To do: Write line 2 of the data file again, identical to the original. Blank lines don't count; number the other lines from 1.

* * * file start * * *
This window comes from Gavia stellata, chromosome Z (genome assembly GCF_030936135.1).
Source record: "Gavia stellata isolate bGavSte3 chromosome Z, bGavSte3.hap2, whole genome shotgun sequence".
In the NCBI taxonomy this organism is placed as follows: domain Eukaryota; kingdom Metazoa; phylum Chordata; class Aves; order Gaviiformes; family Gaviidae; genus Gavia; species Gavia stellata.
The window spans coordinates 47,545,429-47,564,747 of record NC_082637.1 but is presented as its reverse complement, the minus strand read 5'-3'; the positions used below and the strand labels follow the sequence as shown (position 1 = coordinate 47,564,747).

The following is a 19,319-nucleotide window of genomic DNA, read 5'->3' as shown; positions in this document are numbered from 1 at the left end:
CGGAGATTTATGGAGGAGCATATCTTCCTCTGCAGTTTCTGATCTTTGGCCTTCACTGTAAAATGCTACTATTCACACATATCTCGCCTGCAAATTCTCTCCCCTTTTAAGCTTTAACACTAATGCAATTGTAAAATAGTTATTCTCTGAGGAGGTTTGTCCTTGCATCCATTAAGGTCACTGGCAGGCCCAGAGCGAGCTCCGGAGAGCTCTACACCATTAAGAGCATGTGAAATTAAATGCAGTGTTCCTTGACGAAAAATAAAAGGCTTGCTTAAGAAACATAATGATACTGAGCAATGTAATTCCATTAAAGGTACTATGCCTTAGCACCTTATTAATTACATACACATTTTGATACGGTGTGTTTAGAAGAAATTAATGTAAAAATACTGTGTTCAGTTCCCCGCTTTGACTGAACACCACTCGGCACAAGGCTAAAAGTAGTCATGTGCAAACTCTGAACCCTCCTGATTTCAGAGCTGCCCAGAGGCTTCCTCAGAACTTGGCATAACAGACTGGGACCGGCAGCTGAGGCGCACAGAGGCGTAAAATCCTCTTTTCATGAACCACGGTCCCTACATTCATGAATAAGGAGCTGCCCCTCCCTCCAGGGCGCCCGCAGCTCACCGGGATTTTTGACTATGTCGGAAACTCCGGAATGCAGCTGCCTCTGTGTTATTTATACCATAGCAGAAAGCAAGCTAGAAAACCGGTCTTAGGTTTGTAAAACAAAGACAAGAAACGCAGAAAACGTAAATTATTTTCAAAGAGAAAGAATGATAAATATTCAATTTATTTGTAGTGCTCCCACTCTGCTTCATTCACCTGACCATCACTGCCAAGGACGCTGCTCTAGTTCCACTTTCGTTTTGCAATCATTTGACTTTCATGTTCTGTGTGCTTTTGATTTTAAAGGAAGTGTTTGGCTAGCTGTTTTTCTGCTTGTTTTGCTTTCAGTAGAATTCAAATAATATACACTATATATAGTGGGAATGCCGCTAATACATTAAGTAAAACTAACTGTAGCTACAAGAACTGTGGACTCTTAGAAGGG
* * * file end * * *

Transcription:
Source record: "Gavia stellata isolate bGavSte3 chromosome Z, bGavSte3.hap2, whole genome shotgun sequence".